4. Not surprisingly, litigation experts retained by the defendants also apparently intend to address those suggested causal connections.  In my view, the lack of express reference to vehicle damage photographs in the substantive remarks and conclusions offered by those experts, in their respective Rule 53.03 reports, does not justify a conclusion that the photographs formed no part of the basis on which the experts formed their opinions and/or that the experts should not be permitted to speak of such matters.  The photographs unquestionably were supplied to the defence litigation experts and reviewed by them, the experts opine on causation, and it is well established that experts may explain and amplify the contents of their reports on matters that are latent in or touched on in the report.
  5. In my view, the fact that treating physicians and other health care practitioners may have made diagnoses and formed treatment plans without reviewing vehicle damage evidence has little or no bearing on whether such evidence should be considered relevant and admissible at this trial.  The simple reality is that treating health care practitioners inherently are more focused on treating a patient’s reported complaints and conditions, without undertaking detailed or critical examination of whether a patient’s attribution of complaints and conditions to an accident may or may not be accurate.  To me, the implicit if not explicit suggestion that treating physicians or other health care practitioners would request or require a review of vehicle damage photos, before making diagnoses or providing treatment, seems absurd.  They simply do not focus on causation issues in the same manner as litigation experts.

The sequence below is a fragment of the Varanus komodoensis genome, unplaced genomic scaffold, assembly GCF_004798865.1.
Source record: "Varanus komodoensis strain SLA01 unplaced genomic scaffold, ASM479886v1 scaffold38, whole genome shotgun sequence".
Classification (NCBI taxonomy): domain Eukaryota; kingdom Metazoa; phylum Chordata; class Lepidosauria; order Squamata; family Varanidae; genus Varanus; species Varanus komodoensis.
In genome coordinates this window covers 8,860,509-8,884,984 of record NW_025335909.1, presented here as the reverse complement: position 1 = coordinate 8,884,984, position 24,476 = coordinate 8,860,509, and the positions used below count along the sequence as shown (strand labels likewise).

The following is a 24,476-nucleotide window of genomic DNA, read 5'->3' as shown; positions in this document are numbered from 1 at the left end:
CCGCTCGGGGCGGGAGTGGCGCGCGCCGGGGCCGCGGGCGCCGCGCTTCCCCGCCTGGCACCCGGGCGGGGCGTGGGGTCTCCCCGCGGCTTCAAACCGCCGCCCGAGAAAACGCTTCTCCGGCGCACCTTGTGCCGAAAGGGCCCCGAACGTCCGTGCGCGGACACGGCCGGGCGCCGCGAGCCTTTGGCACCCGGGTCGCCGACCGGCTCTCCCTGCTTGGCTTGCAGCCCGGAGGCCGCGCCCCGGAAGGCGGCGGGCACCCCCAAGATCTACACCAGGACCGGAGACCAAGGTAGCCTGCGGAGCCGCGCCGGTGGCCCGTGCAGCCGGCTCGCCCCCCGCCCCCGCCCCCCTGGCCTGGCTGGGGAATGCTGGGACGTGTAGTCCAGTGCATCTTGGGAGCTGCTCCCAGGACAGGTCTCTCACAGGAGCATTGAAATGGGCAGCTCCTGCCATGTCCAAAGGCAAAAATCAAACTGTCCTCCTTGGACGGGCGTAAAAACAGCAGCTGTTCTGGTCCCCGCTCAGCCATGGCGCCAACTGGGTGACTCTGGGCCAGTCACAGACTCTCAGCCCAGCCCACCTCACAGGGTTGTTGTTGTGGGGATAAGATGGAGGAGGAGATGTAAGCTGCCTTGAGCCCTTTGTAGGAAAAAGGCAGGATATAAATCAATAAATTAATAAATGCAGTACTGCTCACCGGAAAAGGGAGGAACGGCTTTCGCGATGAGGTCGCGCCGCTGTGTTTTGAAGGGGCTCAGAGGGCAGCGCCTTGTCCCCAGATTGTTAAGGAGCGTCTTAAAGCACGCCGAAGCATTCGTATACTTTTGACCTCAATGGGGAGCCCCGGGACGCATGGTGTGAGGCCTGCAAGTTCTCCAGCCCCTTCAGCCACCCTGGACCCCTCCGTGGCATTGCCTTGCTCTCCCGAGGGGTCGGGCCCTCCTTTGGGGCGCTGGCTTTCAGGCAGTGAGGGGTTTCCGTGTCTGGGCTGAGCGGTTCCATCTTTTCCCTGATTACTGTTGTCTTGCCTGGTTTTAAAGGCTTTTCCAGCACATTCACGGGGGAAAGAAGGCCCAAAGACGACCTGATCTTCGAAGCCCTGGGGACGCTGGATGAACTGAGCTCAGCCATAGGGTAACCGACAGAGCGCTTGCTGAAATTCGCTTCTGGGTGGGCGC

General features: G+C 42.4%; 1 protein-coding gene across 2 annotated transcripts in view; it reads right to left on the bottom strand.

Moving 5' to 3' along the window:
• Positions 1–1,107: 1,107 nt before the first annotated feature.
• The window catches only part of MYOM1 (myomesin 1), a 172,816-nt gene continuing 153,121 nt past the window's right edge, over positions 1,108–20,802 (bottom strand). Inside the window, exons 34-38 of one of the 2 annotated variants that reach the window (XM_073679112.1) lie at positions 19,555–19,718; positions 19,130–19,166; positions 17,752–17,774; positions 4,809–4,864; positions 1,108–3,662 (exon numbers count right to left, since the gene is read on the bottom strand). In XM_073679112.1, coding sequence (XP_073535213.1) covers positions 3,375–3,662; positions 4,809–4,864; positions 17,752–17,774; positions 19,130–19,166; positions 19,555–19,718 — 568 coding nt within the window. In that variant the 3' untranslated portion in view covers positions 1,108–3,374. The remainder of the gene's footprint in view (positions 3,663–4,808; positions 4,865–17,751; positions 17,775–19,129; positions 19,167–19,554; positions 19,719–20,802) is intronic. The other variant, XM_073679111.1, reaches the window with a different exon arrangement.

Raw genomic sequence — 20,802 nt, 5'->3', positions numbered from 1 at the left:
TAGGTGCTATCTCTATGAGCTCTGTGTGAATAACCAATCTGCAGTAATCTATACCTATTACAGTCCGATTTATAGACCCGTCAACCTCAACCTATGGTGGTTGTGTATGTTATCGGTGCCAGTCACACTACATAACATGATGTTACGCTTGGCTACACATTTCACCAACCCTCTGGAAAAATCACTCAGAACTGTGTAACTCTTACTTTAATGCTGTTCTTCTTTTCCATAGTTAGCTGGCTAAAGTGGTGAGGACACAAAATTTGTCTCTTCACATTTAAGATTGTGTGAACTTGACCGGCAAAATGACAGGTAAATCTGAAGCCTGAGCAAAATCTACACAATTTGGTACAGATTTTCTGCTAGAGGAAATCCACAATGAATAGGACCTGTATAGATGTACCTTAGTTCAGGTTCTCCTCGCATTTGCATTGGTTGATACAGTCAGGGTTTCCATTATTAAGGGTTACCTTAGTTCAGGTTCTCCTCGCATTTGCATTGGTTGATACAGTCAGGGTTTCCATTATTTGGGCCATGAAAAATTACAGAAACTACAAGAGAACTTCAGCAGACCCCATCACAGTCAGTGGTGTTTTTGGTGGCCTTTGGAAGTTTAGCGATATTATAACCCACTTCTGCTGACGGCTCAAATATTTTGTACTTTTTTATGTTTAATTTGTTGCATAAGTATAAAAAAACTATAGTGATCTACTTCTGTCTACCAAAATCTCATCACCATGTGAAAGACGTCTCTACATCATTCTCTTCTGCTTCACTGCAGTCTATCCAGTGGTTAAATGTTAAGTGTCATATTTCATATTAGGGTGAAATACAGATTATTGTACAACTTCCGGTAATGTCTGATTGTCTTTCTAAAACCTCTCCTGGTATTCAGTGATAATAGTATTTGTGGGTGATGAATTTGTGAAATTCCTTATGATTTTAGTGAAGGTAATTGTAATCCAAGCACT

I share the view, expressed in numerous decisions of the British Columbia Supreme Court that the extent of damage to motor vehicles involved in a collision has relevance and probative value, notwithstanding an admission of liability, where remaining issues such as causation and damage assessment make it so.  In particular:

  • I agree that “it is a matter of common sense and common understanding that the greater the force with which two vehicles collide, the more likely it is that occupants of those vehicles will be injured”.
  • In my view, that assertion, focused on probabilities, is in no way incompatible with recognition of possibilities; e.g., that some vehicle occupants fortunately escape serious personal injury despite involvement in high impact collisions resulting in extensive vehicle damage, and that some vehicle occupants unfortunately suffer very significant injuries despite involvement in lower impact collisions involving little or no damage.  As with any statistical distribution, the comparatively reduced probability of an “outlier” event occurring does not negate the very real possibility that it may well happen in some cases.  
  • Not surprisingly, many cases therefore have recognized that serious injuries can indeed result from collisions involving little or no vehicle damage.  I agree that reality can and should be emphasized to a jury, along with salutary reminders that such vehicle damage forms only part of the total evidence, (including testimony from the plaintiff, treating health care providers and plaintiff litigation experts), that must be considered in making final determinations about causation and damages.  In particular, photographs of vehicle damage are but one piece of evidence that must be considered in the overall evidentiary context.